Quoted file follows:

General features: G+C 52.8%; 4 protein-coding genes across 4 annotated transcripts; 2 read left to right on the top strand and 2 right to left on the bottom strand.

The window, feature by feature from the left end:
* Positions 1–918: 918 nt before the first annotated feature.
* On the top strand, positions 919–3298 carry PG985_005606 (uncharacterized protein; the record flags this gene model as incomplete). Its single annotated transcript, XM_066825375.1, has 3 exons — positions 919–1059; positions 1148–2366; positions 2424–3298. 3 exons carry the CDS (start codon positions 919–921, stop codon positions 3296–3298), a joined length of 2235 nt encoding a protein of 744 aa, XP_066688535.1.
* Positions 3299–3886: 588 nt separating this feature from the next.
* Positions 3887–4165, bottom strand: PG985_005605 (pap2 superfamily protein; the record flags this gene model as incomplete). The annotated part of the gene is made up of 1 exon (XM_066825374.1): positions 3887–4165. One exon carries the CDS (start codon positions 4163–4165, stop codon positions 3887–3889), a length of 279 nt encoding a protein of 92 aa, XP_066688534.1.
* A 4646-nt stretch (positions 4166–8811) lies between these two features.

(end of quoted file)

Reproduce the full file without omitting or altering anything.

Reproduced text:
General features: G+C 52.8%; 4 protein-coding genes across 4 annotated transcripts; 2 read left to right on the top strand and 2 right to left on the bottom strand.

The window, feature by feature from the left end:
* Positions 1–918: 918 nt before the first annotated feature.
* On the top strand, positions 919–3298 carry PG985_005606 (uncharacterized protein; the record flags this gene model as incomplete). Its single annotated transcript, XM_066825375.1, has 3 exons — positions 919–1059; positions 1148–2366; positions 2424–3298. 3 exons carry the CDS (start codon positions 919–921, stop codon positions 3296–3298), a joined length of 2235 nt encoding a protein of 744 aa, XP_066688535.1.
* Positions 3299–3886: 588 nt separating this feature from the next.
* Positions 3887–4165, bottom strand: PG985_005605 (pap2 superfamily protein; the record flags this gene model as incomplete). The annotated part of the gene is made up of 1 exon (XM_066825374.1): positions 3887–4165. One exon carries the CDS (start codon positions 4163–4165, stop codon positions 3887–3889), a length of 279 nt encoding a protein of 92 aa, XP_066688534.1.
* A 4646-nt stretch (positions 4166–8811) lies between these two features.